Of course dried pasta is a great larder staple but if you have the time, you should really consider making your own fresh pasta. It’s delicious, chewy and quite different from the dried version.
This recipe is for a basic dough. With that I mean it’s not specifically for one type of pasta. Instead it’s suitable for a wide variety of pasta shapes. I’ve used this dough to successfully make fettuccine, ravioli and lasagne. Unfortunately, it’s not suitable to make extruded types of pasta like macaroni. To make these you not only require a different machine, you also need a completely different kind of dough.
Still, there are a lot of dishes you can make with this dough. However, all of them will require you to roll out your dough. Quite thinly too. For this, you can use an old fashioned rolling pin. An easier way however, is to use a pasta machine. You can buy very expensive, motorised, versions that can make 20 different shapes of pasta. The one I happen to have, however, is very cheap, hand-cranked and can only make 3 diffrent shapes. But for the couple of times a year I use it, it gets the job done just fine.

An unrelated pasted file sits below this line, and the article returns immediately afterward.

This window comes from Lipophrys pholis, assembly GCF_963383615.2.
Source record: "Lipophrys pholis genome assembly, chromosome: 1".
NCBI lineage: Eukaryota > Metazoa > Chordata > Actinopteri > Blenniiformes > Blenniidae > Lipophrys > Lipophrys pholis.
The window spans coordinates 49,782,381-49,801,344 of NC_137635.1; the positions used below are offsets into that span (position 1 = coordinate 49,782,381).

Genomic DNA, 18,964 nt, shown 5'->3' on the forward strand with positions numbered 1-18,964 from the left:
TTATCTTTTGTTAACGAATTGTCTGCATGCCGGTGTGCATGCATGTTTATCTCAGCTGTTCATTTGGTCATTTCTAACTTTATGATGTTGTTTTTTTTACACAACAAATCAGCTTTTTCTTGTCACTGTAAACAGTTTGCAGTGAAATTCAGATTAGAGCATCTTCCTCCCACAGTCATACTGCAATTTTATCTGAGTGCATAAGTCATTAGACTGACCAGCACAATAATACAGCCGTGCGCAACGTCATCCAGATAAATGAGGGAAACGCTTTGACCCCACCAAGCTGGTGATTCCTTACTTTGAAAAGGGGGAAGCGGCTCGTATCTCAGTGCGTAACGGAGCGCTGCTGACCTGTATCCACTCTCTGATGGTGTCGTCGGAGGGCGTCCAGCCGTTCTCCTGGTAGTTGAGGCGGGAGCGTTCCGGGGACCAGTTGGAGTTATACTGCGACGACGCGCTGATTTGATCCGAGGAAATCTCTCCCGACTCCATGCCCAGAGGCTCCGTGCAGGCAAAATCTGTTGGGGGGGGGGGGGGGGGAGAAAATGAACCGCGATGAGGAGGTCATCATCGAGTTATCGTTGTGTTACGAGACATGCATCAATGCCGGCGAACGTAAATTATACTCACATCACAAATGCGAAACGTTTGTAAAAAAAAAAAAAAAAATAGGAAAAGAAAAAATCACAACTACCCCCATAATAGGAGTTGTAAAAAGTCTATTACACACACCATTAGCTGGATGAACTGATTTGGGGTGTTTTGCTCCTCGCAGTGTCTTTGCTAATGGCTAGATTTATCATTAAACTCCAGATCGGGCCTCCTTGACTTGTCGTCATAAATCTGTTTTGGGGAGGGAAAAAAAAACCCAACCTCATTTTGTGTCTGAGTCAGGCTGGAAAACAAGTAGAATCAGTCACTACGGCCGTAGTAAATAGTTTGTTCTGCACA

Exactly how thin you should roll out your dough, depends on the recipe. Pasta that will not be under any strain, like lasagne sheets, can be very thin. Types of pasta that have a filling, like ravioli or tortellini, will have to be a little bit thicker. Trial and error is really the only way to figure this out.
Another great thing about this pasta dough is that it will keep very well in the freezer. So you can make a batch beforehand, saving you a lot of cooking-time later. Also, you probably won’t need the entire amount of dough at once.
For example, just 1/4 of this recipe is enough to make our lasagne with celeriac and carrots.